There are nights when I wake sweating from a terrible nightmare in which I’m a signal-processing engineer stuck in the middle of the 20th Century, trying to work out the standards for CRT TVs. NTSC, PAL, 60Hz, 50Hz, 29.97 frames a second… the horror, the horror.
The worst part of the dream is knowing that the choices I make back there in the ’50s and ’60s are going to affect a whole new generation of completely different TV technologies in 2009.
We have entered a new and dangerous phase in the Battle of the Hertz. Some pundits might say the age of the plasma TV is past, and LCD (and eventually OLED, maybe) is destined to completely replace it. But it’s not going without a fight. A big numbers fight.
Panasonic, Samsung and LG now have plasma displays boasting a ‘600Hz subfield motion’. Yes you read that right: 600Hz. Why, the best the competitors have been able to do so far is 200Hz! These TVs must be at least three times better, right?
Well, that’s not an entirely straightforward question to answer, but it’s definitely the catalyst for some of my more disturbed tech-based dreams of late.
Math wonks will of course immediately recognise that 600Hz is a ‘magic number’ when it comes to TVs. Here’s why: modern flat panel TVs have faced a constant struggle to display a variety of sources in a perfect frame-by-frame ratio.
This is because NTSC TV runs at 60Hz (or more accurately 60 fields per second interlaced… or 30 frames a second… or 29.97 frames a… never mind) and PAL runs at 50Hz. Blu-ray movies, as we’ve had hammered into our brains by now, run at 24Hz – though this is usually referred to as 24 frames a second.
A quick break-out note on 50Hz here: there’s a difference between the frame rate of the moving image on the display, and the frequency at which the display runs as an appliance. Because our AC power alternates 50 times a second, that’s why Aussie TVs are 50Hz – and to match this, TV in Australia is broadcast at 50 frames a second. You can run your TV in 60Hz mode – your NTSC DVDs will look good, but your Aussie free-to-air broadcasts may exhibit some oddities when scrolling text, due to the 50Hz signal being converted to 60Hz by your TV.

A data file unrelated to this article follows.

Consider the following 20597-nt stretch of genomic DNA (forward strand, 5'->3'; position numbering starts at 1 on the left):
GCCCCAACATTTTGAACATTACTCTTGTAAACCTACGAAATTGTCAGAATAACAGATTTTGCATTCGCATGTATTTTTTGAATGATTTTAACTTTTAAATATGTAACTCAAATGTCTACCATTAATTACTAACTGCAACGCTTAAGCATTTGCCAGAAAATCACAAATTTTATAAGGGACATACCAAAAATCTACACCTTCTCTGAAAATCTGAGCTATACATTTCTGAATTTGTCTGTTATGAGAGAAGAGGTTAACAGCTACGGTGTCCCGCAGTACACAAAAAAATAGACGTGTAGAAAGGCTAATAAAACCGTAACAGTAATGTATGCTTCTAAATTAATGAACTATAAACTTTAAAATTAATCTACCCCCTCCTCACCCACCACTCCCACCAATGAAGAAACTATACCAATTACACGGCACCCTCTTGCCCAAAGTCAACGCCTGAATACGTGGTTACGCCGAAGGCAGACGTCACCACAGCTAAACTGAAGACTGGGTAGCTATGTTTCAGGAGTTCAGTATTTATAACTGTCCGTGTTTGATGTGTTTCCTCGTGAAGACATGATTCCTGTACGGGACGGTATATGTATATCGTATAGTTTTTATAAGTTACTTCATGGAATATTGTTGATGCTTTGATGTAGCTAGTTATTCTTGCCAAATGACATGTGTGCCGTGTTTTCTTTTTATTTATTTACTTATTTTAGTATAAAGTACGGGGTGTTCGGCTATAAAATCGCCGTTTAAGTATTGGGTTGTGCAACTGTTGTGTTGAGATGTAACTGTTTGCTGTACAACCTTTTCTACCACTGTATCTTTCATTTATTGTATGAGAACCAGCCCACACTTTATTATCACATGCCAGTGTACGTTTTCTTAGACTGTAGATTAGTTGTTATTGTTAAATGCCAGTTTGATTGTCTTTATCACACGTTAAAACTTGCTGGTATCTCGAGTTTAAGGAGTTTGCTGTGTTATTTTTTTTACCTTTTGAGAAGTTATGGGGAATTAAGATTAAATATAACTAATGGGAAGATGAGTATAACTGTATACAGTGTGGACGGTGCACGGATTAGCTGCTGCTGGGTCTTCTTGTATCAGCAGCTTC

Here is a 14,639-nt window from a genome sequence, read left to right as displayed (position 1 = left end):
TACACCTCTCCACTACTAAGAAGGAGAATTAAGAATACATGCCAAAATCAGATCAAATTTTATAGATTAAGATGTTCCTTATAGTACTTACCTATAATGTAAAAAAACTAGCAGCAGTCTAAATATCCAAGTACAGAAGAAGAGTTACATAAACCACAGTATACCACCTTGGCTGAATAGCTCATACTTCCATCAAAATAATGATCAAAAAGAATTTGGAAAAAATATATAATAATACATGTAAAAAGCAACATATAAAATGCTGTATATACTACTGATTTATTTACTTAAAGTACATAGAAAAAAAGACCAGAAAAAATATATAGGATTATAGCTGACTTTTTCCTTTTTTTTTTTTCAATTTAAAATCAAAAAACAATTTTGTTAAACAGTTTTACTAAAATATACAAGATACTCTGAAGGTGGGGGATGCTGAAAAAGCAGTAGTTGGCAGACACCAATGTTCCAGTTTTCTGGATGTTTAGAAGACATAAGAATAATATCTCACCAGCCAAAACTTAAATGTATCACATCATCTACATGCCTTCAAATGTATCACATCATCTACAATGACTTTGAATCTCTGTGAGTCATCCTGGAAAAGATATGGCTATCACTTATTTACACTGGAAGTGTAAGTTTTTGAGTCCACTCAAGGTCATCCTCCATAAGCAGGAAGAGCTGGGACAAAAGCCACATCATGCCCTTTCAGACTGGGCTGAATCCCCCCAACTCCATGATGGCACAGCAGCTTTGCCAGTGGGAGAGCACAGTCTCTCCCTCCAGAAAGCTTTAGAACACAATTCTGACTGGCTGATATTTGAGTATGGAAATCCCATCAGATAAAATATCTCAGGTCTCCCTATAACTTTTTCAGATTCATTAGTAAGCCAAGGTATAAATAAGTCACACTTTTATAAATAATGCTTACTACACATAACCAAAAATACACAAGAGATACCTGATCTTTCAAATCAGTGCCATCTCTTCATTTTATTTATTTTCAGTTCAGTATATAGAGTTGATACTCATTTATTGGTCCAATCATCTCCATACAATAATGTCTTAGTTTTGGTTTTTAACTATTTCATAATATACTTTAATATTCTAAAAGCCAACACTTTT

Confused? Welcome to the nightmare.
The problem with these three numbers – 60, 50 and 24 – is that none of them divide into each other. The best fit is 24fps and NTSC – a ratio of 2.5:1 is neat enough to use a system called 3:2 pulldown. Hit up Wikipedia for a long and not slightly tedious explanation of how this works.
So why is 600 a magic number? Because 60, 50 and 24 all divide equally into it. No matter what kind of signal you give a 600Hz display, it can simply multiply individual frames to create a smooth, flicker-free image that runs at the correct speed.
Explanation finished, everyone back to their own beds? Not exactly. It never gets to be that simple.
These 600Hz TVs don’t actually refresh their image 600 times a second. In fact, they’re still 50Hz or 60Hz sets, depending on the country they’re sold in.
Plasmas use a system called the ‘subfield’ where the same image is repeated. In traditional displays, this is done eight times a second. Why? To eliminate ‘phosphor lag’, or colour artefacts caused by the individual cells in the plasma grid switching on and off.
Until now, most plasmas have had a 400Hz subfield frequency: which is why each image is flashed eight times a second. A 600Hz TV ups this to 12 times a second, for a 50Hz signal.
Where 600Hz becomes useful is with those other frequencies: 60Hz from NTSC, and 24 frames a second from Blu-ray. When playing an NTSC signal, the subfield flashes each frame 10 times a second. And when playing BD, 25.
Does this result in a smoother, more realistic image? Does it do the same thing as 100Hz, 120Hz and 200Hz image interpolation circuitry? Not really. But with Blu-ray in particular, more field updates (instead of forcing the TV to only update the image 24 times a second) should provide a more solid image on plasma. But if you were to cock a cynical eyebrow at this exciteable marketing speak (more numbers, more better!) why, we probably wouldn’t chide.
A final note: the subfield applies only to plasma displays: you won’t be seeing 600Hz LCDs – at least, not in 2009. Next year? Who knows. Kilohertz? Gigahertz? The nightmare continues…
200Hz TV technology – what, why and how? – In 2009, the tech du jour is 200Hz motion interpolation on HDTVs. Sony makes a big deal of it in its latest Bravia TVs, and Samsung too has 200Hz tech. But what exactly does it mean? And how can it make your TV experience better?